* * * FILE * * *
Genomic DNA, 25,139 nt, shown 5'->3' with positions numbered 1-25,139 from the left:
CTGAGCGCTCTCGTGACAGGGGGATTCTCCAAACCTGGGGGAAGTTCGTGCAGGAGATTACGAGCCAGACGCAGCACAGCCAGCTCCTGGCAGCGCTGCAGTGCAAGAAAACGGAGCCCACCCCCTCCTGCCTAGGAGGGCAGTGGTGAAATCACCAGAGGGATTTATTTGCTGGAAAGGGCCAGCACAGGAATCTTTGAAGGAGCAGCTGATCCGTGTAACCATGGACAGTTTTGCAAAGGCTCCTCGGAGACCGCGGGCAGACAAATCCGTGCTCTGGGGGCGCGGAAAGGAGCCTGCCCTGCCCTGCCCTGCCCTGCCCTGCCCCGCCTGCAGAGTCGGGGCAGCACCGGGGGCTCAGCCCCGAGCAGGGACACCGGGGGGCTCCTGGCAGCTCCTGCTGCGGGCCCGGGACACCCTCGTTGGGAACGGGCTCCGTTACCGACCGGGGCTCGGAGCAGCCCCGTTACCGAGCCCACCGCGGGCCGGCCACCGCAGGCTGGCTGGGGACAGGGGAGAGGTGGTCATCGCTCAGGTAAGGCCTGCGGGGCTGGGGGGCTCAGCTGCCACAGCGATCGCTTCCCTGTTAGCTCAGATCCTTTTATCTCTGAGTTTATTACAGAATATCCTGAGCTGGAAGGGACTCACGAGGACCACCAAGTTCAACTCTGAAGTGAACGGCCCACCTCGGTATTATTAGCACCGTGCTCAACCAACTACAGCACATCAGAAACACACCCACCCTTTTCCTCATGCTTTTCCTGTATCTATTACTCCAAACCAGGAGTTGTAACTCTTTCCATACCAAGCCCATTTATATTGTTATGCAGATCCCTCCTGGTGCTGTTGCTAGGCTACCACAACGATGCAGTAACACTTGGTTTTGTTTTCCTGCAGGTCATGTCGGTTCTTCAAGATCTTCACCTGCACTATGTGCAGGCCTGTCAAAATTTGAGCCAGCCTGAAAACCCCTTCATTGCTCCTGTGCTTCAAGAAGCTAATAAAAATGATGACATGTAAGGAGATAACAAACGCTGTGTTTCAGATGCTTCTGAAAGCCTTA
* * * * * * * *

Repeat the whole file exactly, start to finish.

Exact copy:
Genomic DNA, 25,139 nt, shown 5'->3' with positions numbered 1-25,139 from the left:
CTGAGCGCTCTCGTGACAGGGGGATTCTCCAAACCTGGGGGAAGTTCGTGCAGGAGATTACGAGCCAGACGCAGCACAGCCAGCTCCTGGCAGCGCTGCAGTGCAAGAAAACGGAGCCCACCCCCTCCTGCCTAGGAGGGCAGTGGTGAAATCACCAGAGGGATTTATTTGCTGGAAAGGGCCAGCACAGGAATCTTTGAAGGAGCAGCTGATCCGTGTAACCATGGACAGTTTTGCAAAGGCTCCTCGGAGACCGCGGGCAGACAAATCCGTGCTCTGGGGGCGCGGAAAGGAGCCTGCCCTGCCCTGCCCTGCCCTGCCCTGCCCCGCCTGCAGAGTCGGGGCAGCACCGGGGGCTCAGCCCCGAGCAGGGACACCGGGGGGCTCCTGGCAGCTCCTGCTGCGGGCCCGGGACACCCTCGTTGGGAACGGGCTCCGTTACCGACCGGGGCTCGGAGCAGCCCCGTTACCGAGCCCACCGCGGGCCGGCCACCGCAGGCTGGCTGGGGACAGGGGAGAGGTGGTCATCGCTCAGGTAAGGCCTGCGGGGCTGGGGGGCTCAGCTGCCACAGCGATCGCTTCCCTGTTAGCTCAGATCCTTTTATCTCTGAGTTTATTACAGAATATCCTGAGCTGGAAGGGACTCACGAGGACCACCAAGTTCAACTCTGAAGTGAACGGCCCACCTCGGTATTATTAGCACCGTGCTCAACCAACTACAGCACATCAGAAACACACCCACCCTTTTCCTCATGCTTTTCCTGTATCTATTACTCCAAACCAGGAGTTGTAACTCTTTCCATACCAAGCCCATTTATATTGTTATGCAGATCCCTCCTGGTGCTGTTGCTAGGCTACCACAACGATGCAGTAACACTTGGTTTTGTTTTCCTGCAGGTCATGTCGGTTCTTCAAGATCTTCACCTGCACTATGTGCAGGCCTGTCAAAATTTGAGCCAGCCTGAAAACCCCTTCATTGCTCCTGTGCTTCAAGAAGCTAATAAAAATGATGACATGTAAGGAGATAACAAACGCTGTGTTTCAGATGCTTCTGAAAGCCTTA